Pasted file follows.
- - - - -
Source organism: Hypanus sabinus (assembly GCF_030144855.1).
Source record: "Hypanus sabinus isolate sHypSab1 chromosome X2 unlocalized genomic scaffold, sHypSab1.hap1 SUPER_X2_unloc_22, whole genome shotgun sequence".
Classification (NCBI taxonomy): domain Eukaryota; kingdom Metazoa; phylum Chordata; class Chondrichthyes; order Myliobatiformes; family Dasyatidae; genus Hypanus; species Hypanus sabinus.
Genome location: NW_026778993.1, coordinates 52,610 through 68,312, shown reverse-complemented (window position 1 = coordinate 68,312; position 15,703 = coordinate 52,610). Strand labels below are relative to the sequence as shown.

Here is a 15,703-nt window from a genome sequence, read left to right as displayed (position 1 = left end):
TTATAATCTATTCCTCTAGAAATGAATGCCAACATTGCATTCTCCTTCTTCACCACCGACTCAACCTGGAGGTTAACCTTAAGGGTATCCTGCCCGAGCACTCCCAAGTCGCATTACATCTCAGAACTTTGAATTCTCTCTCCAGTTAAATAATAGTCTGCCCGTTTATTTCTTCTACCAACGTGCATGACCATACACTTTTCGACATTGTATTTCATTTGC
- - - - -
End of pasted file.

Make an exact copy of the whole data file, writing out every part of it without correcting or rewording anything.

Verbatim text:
Source organism: Hypanus sabinus (assembly GCF_030144855.1).
Source record: "Hypanus sabinus isolate sHypSab1 chromosome X2 unlocalized genomic scaffold, sHypSab1.hap1 SUPER_X2_unloc_22, whole genome shotgun sequence".
Classification (NCBI taxonomy): domain Eukaryota; kingdom Metazoa; phylum Chordata; class Chondrichthyes; order Myliobatiformes; family Dasyatidae; genus Hypanus; species Hypanus sabinus.
Genome location: NW_026778993.1, coordinates 52,610 through 68,312, shown reverse-complemented (window position 1 = coordinate 68,312; position 15,703 = coordinate 52,610). Strand labels below are relative to the sequence as shown.

Here is a 15,703-nt window from a genome sequence, read left to right as displayed (position 1 = left end):
TTATAATCTATTCCTCTAGAAATGAATGCCAACATTGCATTCTCCTTCTTCACCACCGACTCAACCTGGAGGTTAACCTTAAGGGTATCCTGCCCGAGCACTCCCAAGTCGCATTACATCTCAGAACTTTGAATTCTCTCTCCAGTTAAATAATAGTCTGCCCGTTTATTTCTTCTACCAACGTGCATGACCATACACTTTTCGACATTGTATTTCATTTGC